Whether you need a credit card to cover college expenses or a mortgage to buy a home, a high FICO score can help to lower costs.
Although not all financial lenders are dishonest or predatory, the possibility does exist that you might come across a less than savory one when you are looking for your mortgage. Fortunately, several tip-offs exist that can let you know right away that a particular lender may not be on the up and up.
If the lender that you are considering asks for more than one application fee or payment, most likely, he isn’t on the up and up. After all, it shouldn’t take several exchanges of money to get the loan or mortgage that you need. You should add up all of the fees yourself to make sure that the amount is correct.
Another tip-off that something might not be quite right is an attempt to talk you into borrowing a larger sum of money than you would like to borrow. Never borrow more money than you need. If you do, then you will be stuck with larger monthly payments on a loan that is larger than it needed to be.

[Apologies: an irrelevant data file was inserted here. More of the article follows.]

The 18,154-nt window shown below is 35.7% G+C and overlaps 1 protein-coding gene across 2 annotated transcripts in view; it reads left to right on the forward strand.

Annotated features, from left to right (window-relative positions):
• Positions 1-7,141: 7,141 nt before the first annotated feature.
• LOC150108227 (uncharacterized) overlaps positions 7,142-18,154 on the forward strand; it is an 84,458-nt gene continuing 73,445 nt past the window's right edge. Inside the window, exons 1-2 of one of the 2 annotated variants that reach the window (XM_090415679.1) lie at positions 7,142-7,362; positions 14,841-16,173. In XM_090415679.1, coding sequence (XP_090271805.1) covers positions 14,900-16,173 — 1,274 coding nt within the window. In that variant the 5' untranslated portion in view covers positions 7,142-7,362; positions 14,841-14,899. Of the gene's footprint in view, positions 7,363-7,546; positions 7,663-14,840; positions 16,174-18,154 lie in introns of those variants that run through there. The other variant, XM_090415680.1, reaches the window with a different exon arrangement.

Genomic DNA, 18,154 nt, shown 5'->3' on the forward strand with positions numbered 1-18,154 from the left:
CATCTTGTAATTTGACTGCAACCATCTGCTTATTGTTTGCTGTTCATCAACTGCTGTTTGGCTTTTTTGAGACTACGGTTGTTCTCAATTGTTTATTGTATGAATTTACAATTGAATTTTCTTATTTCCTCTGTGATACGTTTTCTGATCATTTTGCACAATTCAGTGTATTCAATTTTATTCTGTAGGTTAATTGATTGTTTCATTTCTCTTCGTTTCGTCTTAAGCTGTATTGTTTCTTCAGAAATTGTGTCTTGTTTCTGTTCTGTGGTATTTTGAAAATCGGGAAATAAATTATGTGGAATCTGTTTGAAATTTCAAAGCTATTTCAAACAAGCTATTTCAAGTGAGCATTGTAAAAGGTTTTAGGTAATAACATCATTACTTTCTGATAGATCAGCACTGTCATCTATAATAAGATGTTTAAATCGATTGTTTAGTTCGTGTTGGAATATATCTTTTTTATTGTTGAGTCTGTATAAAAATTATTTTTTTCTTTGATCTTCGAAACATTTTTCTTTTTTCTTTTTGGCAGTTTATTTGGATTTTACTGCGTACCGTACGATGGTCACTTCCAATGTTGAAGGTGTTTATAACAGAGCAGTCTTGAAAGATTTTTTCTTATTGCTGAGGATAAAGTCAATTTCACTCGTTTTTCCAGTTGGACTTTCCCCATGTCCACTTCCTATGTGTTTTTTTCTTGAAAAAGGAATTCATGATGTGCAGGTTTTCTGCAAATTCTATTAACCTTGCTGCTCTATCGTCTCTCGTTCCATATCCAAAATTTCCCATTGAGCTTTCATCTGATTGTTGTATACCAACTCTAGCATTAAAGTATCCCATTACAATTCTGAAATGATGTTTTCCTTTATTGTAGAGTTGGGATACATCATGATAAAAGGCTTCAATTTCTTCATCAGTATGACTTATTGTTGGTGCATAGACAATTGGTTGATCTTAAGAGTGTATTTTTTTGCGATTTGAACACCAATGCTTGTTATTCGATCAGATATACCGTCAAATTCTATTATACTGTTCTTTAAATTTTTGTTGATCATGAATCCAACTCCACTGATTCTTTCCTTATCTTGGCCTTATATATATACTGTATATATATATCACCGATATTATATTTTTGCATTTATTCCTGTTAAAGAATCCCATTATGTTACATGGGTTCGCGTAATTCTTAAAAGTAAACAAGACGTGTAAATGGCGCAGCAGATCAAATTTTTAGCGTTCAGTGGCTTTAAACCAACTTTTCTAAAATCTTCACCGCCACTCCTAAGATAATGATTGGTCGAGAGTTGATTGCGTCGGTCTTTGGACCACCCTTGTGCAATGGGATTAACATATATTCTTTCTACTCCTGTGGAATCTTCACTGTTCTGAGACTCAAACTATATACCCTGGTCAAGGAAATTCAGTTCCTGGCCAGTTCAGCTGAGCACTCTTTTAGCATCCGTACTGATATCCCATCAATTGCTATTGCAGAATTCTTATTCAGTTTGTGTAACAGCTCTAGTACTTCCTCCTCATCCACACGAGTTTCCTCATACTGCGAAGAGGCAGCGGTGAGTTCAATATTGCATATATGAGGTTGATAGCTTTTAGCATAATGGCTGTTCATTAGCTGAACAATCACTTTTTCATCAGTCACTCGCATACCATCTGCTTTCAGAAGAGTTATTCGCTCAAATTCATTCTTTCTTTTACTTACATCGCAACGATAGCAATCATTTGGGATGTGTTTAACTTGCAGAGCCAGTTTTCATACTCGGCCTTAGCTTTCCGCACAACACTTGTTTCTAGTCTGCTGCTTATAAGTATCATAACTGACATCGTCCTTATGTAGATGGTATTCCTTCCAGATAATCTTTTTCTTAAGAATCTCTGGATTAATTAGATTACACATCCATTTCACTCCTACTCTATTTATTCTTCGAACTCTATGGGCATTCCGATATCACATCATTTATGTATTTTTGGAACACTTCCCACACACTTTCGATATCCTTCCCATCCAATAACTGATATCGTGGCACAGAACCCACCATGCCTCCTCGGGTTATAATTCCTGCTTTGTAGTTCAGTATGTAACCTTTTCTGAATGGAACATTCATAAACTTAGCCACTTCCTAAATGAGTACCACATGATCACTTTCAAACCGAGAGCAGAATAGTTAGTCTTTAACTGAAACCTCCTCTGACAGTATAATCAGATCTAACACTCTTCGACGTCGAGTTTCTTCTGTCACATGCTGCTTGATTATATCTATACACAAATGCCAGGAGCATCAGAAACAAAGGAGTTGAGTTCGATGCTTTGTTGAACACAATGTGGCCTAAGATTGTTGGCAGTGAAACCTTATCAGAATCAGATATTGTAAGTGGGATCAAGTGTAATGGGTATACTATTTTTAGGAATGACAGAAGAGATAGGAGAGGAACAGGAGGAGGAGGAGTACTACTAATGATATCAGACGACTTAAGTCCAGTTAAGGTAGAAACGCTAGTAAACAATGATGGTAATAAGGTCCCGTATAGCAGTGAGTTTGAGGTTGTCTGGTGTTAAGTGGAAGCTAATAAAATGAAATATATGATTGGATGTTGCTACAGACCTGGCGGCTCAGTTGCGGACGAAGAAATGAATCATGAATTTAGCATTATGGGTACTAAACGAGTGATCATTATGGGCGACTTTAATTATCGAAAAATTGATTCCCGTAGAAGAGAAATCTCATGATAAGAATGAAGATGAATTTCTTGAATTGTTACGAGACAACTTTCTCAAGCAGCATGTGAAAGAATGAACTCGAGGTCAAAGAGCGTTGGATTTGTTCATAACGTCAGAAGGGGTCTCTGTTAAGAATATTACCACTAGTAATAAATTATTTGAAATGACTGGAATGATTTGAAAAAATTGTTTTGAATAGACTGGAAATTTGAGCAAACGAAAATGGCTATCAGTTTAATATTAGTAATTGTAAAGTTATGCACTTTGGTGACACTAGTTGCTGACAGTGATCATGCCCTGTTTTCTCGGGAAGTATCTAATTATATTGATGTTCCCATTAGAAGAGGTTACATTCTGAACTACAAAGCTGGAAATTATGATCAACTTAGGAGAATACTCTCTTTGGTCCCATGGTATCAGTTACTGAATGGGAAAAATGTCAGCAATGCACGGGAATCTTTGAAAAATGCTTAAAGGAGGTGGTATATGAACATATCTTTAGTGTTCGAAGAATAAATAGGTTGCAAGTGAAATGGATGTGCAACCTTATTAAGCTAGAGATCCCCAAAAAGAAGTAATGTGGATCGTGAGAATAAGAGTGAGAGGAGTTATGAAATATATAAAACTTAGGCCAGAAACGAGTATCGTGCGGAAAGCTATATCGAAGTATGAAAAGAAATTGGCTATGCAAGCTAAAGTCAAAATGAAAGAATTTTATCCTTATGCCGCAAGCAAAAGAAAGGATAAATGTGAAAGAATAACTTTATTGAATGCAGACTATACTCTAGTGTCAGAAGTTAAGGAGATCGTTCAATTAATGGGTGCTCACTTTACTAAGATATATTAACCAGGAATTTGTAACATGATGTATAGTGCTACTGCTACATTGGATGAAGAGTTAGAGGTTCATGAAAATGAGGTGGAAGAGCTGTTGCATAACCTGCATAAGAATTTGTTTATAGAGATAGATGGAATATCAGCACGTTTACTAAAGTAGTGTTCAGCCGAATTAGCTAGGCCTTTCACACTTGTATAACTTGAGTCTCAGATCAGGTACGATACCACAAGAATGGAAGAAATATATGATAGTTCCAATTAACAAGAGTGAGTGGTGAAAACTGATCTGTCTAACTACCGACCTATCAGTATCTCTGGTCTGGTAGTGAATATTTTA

Additionally, if the interest rate is excessively high, then you should consider going elsewhere for your loan. How can you tell if the interest rate is higher than it should be? Check the prime rate to discover what it is. If the interest rate that you are being offered is higher by more than six percent, then it is simply too high. The lender isn’t simply trying to make a living, he is trying to make his living from the profit he gets with your loan.
Watch out for extras that the lender tries to talk you into including insurance policies. The insurance premium might be added to the loan amount and factor into the equation when the monthly payment is calculated, thereby leading to a larger monthly payment. If the lender is suggesting that you buy every type of insurance that is being offered, you have to ask yourself why this would be.
Prepayment penalties are another aspect that you should avoid. Prepayment penalties insulate the lender from losing the loan should the borrower decide to refinance. Typically, the penalties are so high that the borrower is put off by them and foregoes refinancing to avoid the prepayment penalties. Otherwise, he refinances and ends up paying a hefty fine or prepayment penalty.
Pay attention to all of the details whenever you are acquiring a loan of any type. The small print is often the most important part of the document that you should read.
By Susan M. Keenan